Potentials and Limitations of a Growing Degree Day Approach to Predict the Phenology of Cereal Leaf Beetles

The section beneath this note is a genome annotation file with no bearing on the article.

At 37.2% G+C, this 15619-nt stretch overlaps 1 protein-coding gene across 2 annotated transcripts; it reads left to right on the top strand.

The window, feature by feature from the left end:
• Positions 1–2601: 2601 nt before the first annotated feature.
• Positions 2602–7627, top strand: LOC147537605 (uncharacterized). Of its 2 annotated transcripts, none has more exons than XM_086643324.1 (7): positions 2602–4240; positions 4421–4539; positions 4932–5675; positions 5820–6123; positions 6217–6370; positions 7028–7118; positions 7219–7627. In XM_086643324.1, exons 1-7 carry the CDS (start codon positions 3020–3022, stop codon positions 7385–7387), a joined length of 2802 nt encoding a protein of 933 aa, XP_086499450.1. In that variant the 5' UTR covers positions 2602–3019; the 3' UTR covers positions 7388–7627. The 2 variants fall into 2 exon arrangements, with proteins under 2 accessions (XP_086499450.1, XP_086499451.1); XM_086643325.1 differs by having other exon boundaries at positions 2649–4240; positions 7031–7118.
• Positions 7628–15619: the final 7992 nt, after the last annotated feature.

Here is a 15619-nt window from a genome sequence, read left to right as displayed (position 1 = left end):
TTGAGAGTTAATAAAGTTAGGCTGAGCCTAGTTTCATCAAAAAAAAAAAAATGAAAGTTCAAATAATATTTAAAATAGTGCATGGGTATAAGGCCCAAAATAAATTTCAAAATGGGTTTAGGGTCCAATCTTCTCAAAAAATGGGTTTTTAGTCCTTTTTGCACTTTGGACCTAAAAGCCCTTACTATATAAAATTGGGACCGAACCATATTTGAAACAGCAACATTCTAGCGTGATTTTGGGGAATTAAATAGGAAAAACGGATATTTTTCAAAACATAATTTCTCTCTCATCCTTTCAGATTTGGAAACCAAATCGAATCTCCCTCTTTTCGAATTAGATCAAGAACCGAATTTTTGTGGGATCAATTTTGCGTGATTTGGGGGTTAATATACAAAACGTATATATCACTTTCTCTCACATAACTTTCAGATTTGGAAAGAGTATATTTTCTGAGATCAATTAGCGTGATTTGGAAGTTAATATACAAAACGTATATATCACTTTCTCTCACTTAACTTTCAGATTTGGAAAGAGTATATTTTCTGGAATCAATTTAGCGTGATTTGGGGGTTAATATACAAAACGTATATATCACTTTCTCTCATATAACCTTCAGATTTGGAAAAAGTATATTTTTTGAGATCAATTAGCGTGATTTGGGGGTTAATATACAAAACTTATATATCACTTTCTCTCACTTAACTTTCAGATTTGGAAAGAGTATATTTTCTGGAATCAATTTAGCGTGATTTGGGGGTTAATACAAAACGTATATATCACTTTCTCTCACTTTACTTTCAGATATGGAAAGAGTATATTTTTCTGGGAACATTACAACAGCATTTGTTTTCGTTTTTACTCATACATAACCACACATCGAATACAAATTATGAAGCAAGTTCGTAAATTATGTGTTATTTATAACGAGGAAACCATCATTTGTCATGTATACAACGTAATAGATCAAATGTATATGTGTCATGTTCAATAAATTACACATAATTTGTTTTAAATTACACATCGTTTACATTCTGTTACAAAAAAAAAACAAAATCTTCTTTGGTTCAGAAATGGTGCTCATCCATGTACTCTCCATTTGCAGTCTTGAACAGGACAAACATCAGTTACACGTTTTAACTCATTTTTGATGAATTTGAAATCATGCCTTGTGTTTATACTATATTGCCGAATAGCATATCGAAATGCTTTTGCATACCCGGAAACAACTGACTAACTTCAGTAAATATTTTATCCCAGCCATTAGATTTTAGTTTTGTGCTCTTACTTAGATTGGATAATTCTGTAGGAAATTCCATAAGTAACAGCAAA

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Abstract